In Session

Health-care debate still alive and well for parties

By Perry Bacon Jr.
Washington Post Staff Writer
Wednesday, June 9, 2010

There was a year of hearings, speeches and protests. Three bills passed in the House to complete the process, and two in the Senate. President Obama held several events to commemorate signing the legislation into law.

But the two parties are still arguing about health-care reform.

One point of contention is a newly released brochure to Medicare recipients. Democrats say it explains how the new law works, but Republicans cast it as government-funded propaganda. Republican congressmen talk regularly about trying to repeal the law, while Democrats accuse them of being tools of the health insurance industry.

Lately, Republicans have been attacking the nomination of Donald Berwick to run the Centers for Medicare and Medicaid Services -- using Berwick's praise of the British health-care system to say that Obama favors European-style health care, an argument the GOP made repeatedly during the debate in this country.

In the meantime, routine studies about Medicare, Medicaid and other government health-care programs that are traditionally released with little fanfare are now turning into proxy fights over the new law, even if the studies barely mention it.

"The administration and congressional Democrats think the debate over health-care reform is in the rearview mirror, but they couldn't be more wrong," said Rep. Mike Pence (Ind.), the third-ranking Republican in the House. "House Republicans will not rest until we repeal Obamacare lock, stock and barrel."

The Democrats in Congress don't consider the health-care debate over. They have brought in White House officials to brief members on how to explain the law to voters and increase its popularity.

"I think it's going to be a regular battle" between the parties, said Rep. John B. Larson (Conn.), a member of the House Democratic leadership.

Democrats emphasize that they are not arguing about the bill itself but engaging in a public information campaign to ensure that voters understand the complex law.

At the same time, the effort by Democrats has a political purpose. Party leaders want to mitigate concerns about the legislation, particularly among senior citizens, who often make up a disproportionate share of voters in midterm elections. And Democrats would like to tout positive provisions of the law as another way to turn voters against Republicans because they have called for its repeal.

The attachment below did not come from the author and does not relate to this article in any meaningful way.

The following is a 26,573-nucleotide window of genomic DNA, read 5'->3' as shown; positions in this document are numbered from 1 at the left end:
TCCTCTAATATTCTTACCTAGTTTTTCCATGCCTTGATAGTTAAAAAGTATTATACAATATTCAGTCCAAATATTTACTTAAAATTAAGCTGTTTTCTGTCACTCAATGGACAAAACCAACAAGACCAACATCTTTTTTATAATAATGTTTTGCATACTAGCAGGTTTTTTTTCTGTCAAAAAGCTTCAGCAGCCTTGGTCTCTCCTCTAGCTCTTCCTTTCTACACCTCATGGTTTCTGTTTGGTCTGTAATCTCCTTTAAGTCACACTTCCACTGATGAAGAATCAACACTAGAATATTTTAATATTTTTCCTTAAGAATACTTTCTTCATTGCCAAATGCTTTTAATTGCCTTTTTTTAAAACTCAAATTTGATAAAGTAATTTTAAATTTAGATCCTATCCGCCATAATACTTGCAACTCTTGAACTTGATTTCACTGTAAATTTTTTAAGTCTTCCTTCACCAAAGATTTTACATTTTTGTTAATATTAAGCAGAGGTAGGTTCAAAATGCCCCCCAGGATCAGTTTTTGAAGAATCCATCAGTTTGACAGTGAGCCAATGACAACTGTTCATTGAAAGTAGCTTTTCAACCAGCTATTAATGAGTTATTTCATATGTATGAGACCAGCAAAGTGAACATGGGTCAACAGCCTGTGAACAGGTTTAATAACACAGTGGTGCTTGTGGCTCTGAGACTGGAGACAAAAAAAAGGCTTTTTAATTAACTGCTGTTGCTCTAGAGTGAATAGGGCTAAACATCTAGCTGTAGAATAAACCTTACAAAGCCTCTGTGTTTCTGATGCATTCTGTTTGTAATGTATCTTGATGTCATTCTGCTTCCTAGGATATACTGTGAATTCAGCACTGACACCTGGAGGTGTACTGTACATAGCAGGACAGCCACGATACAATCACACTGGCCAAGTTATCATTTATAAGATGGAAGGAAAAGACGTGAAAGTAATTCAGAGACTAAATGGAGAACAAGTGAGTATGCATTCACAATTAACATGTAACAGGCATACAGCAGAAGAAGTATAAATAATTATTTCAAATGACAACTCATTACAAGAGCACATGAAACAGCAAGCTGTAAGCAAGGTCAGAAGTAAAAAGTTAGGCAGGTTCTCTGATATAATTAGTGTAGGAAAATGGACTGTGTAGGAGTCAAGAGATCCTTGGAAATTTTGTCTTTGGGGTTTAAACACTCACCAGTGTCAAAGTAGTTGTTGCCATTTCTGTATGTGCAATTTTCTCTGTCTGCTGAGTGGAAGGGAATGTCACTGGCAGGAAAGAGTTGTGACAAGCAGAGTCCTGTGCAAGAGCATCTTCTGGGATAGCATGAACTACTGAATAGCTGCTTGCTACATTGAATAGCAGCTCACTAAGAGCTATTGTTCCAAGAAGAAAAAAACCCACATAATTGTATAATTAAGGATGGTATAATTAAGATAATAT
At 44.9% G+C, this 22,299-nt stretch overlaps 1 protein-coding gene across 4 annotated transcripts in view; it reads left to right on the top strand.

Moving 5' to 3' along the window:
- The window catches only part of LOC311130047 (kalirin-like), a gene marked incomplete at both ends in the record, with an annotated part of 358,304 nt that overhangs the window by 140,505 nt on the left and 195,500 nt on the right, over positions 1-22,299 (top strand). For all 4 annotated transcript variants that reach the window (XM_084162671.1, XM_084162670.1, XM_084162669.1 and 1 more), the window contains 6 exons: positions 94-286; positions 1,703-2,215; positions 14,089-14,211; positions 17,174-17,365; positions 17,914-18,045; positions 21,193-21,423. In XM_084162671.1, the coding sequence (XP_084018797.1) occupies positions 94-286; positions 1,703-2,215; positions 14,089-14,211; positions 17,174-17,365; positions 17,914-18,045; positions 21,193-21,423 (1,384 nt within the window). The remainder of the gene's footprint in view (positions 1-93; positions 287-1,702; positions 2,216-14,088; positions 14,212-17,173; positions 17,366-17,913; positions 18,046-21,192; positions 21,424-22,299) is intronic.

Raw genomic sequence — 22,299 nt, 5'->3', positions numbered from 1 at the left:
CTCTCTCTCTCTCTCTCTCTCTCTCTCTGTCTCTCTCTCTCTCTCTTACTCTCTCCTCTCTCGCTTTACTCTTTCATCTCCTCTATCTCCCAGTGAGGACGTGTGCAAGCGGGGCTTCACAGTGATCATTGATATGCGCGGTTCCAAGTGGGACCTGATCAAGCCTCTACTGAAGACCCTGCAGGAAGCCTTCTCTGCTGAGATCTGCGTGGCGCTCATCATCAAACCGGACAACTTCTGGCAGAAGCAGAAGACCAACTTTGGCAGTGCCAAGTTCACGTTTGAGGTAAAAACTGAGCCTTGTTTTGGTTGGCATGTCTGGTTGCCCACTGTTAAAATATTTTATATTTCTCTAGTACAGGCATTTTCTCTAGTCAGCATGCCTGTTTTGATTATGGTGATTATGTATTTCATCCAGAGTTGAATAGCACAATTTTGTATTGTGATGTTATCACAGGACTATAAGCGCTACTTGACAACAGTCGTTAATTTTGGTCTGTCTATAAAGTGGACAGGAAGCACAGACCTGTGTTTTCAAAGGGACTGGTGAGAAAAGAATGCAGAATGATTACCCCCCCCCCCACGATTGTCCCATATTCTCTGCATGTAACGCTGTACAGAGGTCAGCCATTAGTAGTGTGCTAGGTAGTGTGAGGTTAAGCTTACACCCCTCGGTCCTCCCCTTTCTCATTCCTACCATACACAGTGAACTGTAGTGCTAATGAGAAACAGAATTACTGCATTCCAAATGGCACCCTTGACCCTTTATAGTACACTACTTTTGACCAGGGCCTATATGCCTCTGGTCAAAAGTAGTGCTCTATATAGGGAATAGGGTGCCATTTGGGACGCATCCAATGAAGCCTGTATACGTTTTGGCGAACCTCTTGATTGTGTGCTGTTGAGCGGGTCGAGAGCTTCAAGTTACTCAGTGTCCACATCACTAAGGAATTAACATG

The Democrats will have a key ally on the issue: the Obama administration. On Tuesday, Obama held a televised town hall meeting with seniors aimed at highlighting the $250 rebate check they will receive to lessen the impact of the "doughnut hole" that affects so many of them.

Broadcast live on C-SPAN and available to seniors nationwide by phone, the president's discussion also focused on efforts to combat scams that are often aimed at the elderly.

Senate Minority Leader Mitch McConnell (R-Ky.) countered Tuesday afternoon by telling reporters that the $250 check will be sent "to a small percentage of seniors. . . . probably three or four times that many will see their benefits reduced through the cuts in Medicare Advantage" in the health-care law, he said.

Republicans, too, view this extended discussion as politically helpful: The new law fits into their broader critique of congressional Democrats as spending too much and increasing the size of government.

"For the election, part of what you want to do is contrast what would happen if you were governing," said David Winston, a Republican pollster who advises party leaders in Congress. "The Democrats and President Obama spent months talking about health care, and Republicans say they should have spent that time working on jobs."

An extended debate about an issue already decided in Congress is not unprecedented. Democrats spent much of last year holding events pushing the benefits of the economic stimulus bill. Many Republicans are still saying it was worth the cost, as unemployment has remained high.

But the ongoing debate may not be good for either side. Last year's arguments about health-care reform coincided with some of the lowest public approval ratings for Congress in recent memory, with the public angered by the partisan rhetoric from both sides.

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